Sometimes clues to solving complex problems are found in unexpected places – like at an afternoon coffee break with colleagues who are specialists in a range of disciplines.
That’s the thinking behind Coffee Time, a weekday event that fosters a collaborative environment for researchers and students at the Centre for Advanced Research in Experimental and Applied Linguistics (ARiEAL), an interdisciplinary research centre housed within the Department of Linguistics and Languages, Faculty of Humanities at McMaster University.
“In recent years, demands on everyone’s time has skyrocketed, so this is an opportunity where people can combine a break with what amounts to real conversations about work,” says John Connolly, the Senator William McMaster Chair of Cognitive Neuroscience, a professor in the Department of Linguistics and Languages and director of ARiEAL.
The research centre is an example of McMaster’s support for science, technology, engineering, arts and mathematics (STEAM) education and showcases a multi-disciplinary approach to problem solving.
Prof. Connolly cites the example of two graduate students (Rober Boshra and Gaisha Oralova): one, who was doing a PhD in biomedical engineering, was chatting with another student who was working on a cognitive science of language PhD that morphed into a collaboration that also included Prof. Connolly, another colleague, Dr. Victor Kuperman, and a postdoctoral fellow, Dr. Aki Kyröläinen, researching brain activity and eye movement activity while people read.
“This team, a ‘poster-child’ for the research centre’s approach to learning, includes an engineer, cognitive scientist, faculty members including a neuroscientist and a psycholinguist. ARiEAL has become a melting pot of ideas and methodologies,” he says.
In addition to its multi-disciplinary approach, the centre benefits from another layer of diversity – international perspectives from its students, researchers and faculty from more than 21 countries who work together to advance understanding of the neural, behavioural and social foundations of human communication.
“Just one example is a group of Iranian, Egyptian and Canadian students who are very skilled in analyses methods (machine learning) and bring that learning to the centre. Then we have formal ties to institutions in the U.S. and Finland and informal relationships with institutes in countries like Germany, Brazil and Cuba. Everyone represents a different way of thinking and brings a different perspective to McMaster,” says Prof. Connolly.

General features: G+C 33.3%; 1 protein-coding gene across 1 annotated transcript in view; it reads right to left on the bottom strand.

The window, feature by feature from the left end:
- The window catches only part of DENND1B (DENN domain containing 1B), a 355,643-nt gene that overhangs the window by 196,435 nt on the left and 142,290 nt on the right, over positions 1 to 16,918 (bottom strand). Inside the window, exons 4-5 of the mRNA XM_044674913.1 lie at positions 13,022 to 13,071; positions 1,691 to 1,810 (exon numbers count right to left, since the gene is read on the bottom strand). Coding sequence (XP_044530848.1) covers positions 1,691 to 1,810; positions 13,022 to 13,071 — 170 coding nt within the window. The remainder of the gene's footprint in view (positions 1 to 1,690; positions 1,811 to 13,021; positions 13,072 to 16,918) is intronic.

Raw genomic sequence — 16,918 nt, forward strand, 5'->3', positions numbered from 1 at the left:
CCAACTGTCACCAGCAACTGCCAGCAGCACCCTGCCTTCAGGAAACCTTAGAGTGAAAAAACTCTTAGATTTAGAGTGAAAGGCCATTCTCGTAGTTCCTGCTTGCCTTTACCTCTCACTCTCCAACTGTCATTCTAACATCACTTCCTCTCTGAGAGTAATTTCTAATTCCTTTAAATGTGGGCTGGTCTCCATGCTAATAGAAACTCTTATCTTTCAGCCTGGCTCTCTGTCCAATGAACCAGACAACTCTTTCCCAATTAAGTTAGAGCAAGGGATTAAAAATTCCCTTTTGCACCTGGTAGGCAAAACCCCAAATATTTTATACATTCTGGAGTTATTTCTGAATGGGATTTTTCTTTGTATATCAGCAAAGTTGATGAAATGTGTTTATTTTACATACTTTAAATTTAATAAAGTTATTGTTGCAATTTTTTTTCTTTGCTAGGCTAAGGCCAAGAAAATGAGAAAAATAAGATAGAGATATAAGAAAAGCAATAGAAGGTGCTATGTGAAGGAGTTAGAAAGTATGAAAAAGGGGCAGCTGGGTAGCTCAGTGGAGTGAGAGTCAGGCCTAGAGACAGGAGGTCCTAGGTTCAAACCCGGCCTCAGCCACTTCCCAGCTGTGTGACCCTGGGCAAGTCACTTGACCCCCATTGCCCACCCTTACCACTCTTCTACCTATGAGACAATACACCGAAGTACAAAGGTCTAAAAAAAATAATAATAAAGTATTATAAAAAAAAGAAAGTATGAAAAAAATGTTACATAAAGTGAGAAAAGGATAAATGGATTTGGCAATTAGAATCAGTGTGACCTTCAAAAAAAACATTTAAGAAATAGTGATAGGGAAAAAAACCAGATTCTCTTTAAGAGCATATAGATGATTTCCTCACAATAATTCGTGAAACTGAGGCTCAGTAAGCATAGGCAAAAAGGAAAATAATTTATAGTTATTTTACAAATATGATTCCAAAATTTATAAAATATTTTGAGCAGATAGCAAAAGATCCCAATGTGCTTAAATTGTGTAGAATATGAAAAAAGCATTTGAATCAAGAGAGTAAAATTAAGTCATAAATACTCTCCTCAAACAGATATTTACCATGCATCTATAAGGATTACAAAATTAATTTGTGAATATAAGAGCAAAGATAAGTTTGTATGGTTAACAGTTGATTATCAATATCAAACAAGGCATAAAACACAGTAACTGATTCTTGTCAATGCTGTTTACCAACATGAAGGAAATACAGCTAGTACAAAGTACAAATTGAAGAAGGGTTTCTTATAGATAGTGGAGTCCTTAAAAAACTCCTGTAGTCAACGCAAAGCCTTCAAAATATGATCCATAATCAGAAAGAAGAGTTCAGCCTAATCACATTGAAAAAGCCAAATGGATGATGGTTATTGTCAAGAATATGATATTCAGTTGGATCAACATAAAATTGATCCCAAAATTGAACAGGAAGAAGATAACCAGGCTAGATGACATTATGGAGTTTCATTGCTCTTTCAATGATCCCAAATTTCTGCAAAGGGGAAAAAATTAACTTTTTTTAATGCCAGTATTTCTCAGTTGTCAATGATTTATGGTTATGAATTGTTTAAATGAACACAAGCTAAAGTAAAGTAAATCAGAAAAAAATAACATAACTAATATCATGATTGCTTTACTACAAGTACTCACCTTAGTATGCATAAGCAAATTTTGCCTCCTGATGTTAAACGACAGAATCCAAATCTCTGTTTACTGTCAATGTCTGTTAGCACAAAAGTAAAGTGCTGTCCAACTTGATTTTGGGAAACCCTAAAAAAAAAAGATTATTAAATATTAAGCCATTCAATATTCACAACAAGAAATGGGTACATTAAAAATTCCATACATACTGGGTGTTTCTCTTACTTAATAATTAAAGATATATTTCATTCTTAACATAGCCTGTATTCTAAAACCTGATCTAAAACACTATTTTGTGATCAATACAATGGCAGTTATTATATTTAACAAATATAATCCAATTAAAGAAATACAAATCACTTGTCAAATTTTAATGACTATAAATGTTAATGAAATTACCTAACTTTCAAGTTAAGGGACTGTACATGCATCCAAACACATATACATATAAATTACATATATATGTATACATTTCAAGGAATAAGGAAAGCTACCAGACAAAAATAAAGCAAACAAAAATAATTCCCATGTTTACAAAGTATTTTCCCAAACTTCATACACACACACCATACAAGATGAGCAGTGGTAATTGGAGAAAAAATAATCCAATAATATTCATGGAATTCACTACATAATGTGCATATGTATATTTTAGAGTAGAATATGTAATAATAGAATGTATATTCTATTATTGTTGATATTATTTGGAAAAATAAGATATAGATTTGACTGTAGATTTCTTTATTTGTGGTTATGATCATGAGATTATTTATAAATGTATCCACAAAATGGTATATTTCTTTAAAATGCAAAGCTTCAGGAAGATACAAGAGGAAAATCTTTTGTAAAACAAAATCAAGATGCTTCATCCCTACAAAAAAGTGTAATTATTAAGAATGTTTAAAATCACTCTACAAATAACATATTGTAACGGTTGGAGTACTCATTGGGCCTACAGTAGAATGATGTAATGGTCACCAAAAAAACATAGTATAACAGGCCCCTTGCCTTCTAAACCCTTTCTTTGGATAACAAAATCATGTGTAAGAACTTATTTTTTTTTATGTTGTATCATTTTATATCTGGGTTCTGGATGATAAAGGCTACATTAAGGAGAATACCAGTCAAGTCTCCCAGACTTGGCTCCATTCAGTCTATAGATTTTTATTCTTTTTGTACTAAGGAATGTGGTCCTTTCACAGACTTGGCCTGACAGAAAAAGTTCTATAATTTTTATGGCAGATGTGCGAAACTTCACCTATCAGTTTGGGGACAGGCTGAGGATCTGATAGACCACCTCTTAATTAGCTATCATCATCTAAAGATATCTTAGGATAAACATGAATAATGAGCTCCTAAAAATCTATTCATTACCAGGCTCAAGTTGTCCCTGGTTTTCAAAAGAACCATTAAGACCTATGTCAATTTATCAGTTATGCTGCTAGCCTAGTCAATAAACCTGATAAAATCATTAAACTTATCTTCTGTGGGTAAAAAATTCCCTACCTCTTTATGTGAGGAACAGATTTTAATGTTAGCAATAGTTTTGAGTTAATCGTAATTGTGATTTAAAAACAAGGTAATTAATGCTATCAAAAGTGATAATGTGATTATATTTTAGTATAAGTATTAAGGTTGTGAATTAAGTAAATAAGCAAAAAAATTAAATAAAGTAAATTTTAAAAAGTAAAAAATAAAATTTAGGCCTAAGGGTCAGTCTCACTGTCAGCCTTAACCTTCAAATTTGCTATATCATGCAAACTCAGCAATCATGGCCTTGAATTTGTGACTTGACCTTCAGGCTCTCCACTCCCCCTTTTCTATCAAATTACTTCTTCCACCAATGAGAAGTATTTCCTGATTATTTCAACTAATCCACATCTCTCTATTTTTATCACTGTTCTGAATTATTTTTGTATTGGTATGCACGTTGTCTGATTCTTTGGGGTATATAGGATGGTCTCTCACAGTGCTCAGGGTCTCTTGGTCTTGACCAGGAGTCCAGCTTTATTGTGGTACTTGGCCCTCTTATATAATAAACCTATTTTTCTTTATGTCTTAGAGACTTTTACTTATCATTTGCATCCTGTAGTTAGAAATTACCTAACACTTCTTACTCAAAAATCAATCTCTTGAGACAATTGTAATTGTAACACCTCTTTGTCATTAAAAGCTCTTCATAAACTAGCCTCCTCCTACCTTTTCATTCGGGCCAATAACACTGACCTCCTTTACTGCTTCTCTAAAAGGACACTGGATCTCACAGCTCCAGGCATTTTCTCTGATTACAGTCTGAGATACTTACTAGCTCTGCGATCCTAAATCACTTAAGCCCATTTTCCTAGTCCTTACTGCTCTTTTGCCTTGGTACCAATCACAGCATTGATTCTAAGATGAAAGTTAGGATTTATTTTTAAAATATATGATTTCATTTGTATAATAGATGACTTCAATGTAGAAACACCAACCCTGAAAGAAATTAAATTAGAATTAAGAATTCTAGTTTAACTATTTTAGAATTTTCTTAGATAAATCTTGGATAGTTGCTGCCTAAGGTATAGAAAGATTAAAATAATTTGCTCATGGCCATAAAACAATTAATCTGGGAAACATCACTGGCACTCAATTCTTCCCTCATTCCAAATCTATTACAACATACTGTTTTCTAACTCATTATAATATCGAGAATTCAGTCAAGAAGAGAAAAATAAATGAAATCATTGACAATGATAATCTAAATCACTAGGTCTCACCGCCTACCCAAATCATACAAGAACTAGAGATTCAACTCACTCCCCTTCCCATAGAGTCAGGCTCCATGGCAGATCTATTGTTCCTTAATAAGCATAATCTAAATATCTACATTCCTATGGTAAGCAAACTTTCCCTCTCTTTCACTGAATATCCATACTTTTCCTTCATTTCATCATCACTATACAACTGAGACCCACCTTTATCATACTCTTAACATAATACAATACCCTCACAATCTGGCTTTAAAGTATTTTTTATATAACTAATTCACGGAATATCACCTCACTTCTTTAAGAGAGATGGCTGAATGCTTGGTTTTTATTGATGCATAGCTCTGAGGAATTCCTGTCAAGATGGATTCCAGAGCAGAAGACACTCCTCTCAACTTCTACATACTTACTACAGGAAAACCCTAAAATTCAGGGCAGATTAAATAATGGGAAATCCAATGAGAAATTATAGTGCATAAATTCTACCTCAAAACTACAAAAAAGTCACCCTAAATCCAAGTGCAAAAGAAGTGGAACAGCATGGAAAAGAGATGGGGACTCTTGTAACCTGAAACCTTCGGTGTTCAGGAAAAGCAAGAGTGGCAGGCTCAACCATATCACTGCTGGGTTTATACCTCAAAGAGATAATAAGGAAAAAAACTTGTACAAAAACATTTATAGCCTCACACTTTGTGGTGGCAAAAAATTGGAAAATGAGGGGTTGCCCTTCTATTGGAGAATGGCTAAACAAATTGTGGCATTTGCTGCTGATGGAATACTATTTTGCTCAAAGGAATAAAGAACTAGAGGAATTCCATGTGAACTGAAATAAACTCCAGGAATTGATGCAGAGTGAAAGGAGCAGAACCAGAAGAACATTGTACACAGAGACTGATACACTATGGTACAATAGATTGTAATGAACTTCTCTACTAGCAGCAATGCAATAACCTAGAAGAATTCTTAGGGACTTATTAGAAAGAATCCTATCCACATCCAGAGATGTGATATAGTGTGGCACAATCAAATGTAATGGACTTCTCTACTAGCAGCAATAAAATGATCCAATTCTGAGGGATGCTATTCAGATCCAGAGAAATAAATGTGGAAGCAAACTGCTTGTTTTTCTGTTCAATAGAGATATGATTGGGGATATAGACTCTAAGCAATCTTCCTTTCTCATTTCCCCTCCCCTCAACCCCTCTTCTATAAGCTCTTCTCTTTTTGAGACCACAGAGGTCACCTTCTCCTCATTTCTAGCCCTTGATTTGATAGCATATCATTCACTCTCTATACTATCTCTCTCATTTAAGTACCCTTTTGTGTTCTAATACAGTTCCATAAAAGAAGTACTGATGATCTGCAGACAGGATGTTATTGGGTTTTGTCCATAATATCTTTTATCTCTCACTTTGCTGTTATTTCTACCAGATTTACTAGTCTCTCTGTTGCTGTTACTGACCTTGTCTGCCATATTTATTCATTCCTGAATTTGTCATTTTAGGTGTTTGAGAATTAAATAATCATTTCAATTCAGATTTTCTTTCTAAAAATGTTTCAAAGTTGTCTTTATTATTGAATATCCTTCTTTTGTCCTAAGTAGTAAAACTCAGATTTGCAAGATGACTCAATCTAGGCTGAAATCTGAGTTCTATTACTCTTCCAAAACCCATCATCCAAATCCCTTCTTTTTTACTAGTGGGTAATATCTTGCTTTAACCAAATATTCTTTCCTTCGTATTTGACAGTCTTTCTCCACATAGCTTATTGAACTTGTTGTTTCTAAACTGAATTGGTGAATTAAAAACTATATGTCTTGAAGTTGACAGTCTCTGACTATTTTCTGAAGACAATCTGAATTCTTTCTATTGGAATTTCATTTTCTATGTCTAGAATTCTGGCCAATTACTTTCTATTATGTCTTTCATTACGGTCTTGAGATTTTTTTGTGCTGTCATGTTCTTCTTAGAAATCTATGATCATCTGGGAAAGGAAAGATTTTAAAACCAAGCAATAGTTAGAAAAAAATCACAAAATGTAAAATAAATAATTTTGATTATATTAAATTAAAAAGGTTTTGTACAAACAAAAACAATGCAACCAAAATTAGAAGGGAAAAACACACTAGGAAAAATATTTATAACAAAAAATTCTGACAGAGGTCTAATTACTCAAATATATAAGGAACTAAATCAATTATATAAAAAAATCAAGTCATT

He adds that ARiEAL, a relatively new research facility (established in 2016), also recognizes the importance of generating funding from the commercialization of its research.
As an example of a practical application for research, Prof. Connelly says the standard method of evaluation for brain injuries relies on behavioural assessments, which can be incorrect up to 40 per cent of the time.
One of the paths to a more accurate diagnosis lies in analyzing brain signals. An algorithm developed by a McMaster Engineering PhD graduate that enabled faster analysis of brain signals recorded during an electroencephalograph (EEG) has reduced the time it takes to analyze the signal and thereby contribute to a diagnosis.
“We are developing a user interface with proprietary software and tests that will enable a more accurate diagnosis of the cognitive state of patients,” he says.
In addition to the clinical value of the centre’s research, Prof. Connolly sees commercialization as way to make ARiEAL financially self-sufficient.
Meanwhile, aware that sometimes the most innovative thinking comes when and where one least expects it, he encourages Coffee Time.
“Bring your own mug and remember someone has usually baked cookies,” he says, looking forward to research projects that may result from chance encounters over an afternoon cuppa joe.
To view entire report visit globeandmail.com